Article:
Regulation & Voicing: WHAT BUYERS OF PERFORMANCE-QUALITY PIANOS SHOULD KNOW

Regulation and voicing — the work of preparing a piano so that its touch and tone are even and beautiful — require a combination of painstaking technical adjustments and artistic considerations. Without this preparation, even the finest instrument is reduced to little more than a collection of parts, almost certain to disappoint. As a purchaser of a performance-quality piano, you have a much better chance of finding a suitable instrument if you have a basic understanding of these subjects.

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THE UNCOMPROMISING WORLD OF HIGH-END PIANOS

Those who've found themselves in a showroom full of beautifully crafted, prestige and high-performance pianos know that the experience can be both impressive and unnerving — impressive for obvious reasons, unnerving because of the extraordinary prices these instruments command — from $50,000 to $150,000 or more. Sometimes, novice buyers question whether the prices are justified — or are just the result of the clever marketing of well-known brand names. In this article, I explain what sets high-end pianos apart from less costly ones that might, at least superficially, look the same, and why the higher price can be justified. This discussion should be considered general in nature, however; actual differences will depend on the specific brands and models compared, and the differences in their prices.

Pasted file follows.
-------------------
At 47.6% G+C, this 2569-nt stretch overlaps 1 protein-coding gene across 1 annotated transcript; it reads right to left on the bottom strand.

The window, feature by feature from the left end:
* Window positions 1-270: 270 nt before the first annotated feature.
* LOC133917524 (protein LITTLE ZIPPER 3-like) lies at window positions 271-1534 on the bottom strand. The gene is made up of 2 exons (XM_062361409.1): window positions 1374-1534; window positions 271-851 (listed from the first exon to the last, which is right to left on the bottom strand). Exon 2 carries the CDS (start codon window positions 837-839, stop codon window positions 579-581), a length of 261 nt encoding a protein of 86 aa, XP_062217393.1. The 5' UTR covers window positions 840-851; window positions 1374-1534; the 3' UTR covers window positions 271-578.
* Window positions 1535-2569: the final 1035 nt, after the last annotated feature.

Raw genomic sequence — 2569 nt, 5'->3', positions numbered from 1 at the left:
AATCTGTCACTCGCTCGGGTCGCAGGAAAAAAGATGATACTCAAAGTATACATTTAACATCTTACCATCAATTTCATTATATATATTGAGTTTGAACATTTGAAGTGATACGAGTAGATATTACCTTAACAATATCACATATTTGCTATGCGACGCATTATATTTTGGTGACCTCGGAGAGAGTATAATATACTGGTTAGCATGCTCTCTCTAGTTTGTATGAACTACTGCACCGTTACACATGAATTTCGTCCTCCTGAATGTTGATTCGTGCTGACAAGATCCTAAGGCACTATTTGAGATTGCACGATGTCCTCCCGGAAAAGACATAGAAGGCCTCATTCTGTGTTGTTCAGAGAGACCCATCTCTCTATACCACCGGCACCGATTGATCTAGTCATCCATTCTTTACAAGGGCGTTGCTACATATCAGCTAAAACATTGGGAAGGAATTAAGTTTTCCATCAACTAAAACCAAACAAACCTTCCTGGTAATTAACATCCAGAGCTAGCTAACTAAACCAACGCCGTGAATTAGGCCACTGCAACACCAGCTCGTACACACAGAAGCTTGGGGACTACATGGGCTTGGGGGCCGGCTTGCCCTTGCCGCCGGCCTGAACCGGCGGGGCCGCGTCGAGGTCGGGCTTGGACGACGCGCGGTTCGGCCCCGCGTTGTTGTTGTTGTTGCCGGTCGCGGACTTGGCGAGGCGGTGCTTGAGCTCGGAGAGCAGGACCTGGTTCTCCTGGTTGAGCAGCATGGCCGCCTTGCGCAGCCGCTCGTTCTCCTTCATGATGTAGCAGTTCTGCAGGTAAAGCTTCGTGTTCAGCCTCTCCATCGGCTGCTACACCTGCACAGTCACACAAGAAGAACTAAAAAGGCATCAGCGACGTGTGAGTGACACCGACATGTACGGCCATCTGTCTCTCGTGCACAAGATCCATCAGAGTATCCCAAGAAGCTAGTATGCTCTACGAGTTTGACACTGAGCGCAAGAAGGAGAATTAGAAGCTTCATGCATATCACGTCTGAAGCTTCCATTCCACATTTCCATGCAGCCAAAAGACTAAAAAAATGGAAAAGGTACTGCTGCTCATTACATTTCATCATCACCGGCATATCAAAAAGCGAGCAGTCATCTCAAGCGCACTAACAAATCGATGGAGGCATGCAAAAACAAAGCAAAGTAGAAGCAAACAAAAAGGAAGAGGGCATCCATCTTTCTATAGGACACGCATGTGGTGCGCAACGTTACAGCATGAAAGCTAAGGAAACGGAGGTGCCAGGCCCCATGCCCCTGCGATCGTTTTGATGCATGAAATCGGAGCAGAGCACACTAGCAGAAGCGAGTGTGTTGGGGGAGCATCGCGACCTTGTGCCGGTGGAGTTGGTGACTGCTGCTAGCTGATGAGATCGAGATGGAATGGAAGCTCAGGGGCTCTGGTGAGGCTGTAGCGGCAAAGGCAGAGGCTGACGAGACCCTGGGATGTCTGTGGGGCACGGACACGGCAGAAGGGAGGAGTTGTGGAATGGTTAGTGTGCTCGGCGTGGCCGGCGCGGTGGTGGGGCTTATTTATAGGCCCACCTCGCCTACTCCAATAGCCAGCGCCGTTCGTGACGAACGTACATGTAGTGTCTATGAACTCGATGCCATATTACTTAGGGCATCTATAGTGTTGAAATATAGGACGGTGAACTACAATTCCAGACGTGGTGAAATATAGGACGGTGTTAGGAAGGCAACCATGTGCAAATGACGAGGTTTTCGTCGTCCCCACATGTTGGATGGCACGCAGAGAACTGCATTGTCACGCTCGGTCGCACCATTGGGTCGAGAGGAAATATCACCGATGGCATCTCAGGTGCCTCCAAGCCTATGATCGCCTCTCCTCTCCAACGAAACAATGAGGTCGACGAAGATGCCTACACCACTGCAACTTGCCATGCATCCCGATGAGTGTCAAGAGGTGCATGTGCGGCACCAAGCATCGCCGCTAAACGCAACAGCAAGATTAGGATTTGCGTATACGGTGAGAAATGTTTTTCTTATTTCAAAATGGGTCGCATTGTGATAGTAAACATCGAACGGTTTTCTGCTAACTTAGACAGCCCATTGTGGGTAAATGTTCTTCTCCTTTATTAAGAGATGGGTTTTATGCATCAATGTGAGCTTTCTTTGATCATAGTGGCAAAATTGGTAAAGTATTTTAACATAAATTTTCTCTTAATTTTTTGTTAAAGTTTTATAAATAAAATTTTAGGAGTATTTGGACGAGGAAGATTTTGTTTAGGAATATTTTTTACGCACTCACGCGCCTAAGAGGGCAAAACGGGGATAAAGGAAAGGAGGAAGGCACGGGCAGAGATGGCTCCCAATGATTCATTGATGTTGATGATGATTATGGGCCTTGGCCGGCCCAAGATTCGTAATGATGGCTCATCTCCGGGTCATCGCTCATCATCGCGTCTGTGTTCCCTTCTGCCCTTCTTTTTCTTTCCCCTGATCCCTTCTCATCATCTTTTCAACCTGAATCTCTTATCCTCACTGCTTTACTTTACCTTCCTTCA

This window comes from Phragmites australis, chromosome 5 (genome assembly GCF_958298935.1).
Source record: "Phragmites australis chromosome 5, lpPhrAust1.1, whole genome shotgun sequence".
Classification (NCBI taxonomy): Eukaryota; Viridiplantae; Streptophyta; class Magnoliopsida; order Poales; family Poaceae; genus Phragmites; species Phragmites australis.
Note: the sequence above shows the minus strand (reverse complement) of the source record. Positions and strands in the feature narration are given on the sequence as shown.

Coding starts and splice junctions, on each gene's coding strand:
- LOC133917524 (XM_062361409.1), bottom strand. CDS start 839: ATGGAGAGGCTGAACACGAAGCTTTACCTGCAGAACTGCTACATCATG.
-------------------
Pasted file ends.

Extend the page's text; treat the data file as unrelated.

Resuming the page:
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THE ALL-STEINWAY SCHOOL PROGRAM

WHEN AN INSTITUTION is ready to purchase a large number of new pianos, one of the major decisions to be made is whether to buy all from a single manufacturer, or to maintain a diverse inventory of instruments of many brands. The decision has artistic, technical, financial, institutional, and, often, political dimensions. On the single-brand side, probably best known is the All-Steinway School program, with more than 150 institutions participating. The College of Music at Florida State University is one of the largest music schools in the country to maintain a diverse inventory of many brands. Below, proponents of the two schools of thought put their best feet forward to explain the reasons behind their respective choices. — Editor

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STEINWAY & SONS: A TONAL JOURNEY

ON MANY LEVELS, the subject of piano tone defies verbal description. In September 2014, pianist and organist Danny Uhl and I visited Steinway’s New York factory in Long Island City to choose a Stein- way model D (9') concert grand for his home. His ultimate choice had a pene- trating sound. Each note filled the air with a rich, ethereal quality, like a lavender infusion—or so we felt at the time. As a technician, I spend almost every day trying to translate such descriptions into mechanically useful terms.

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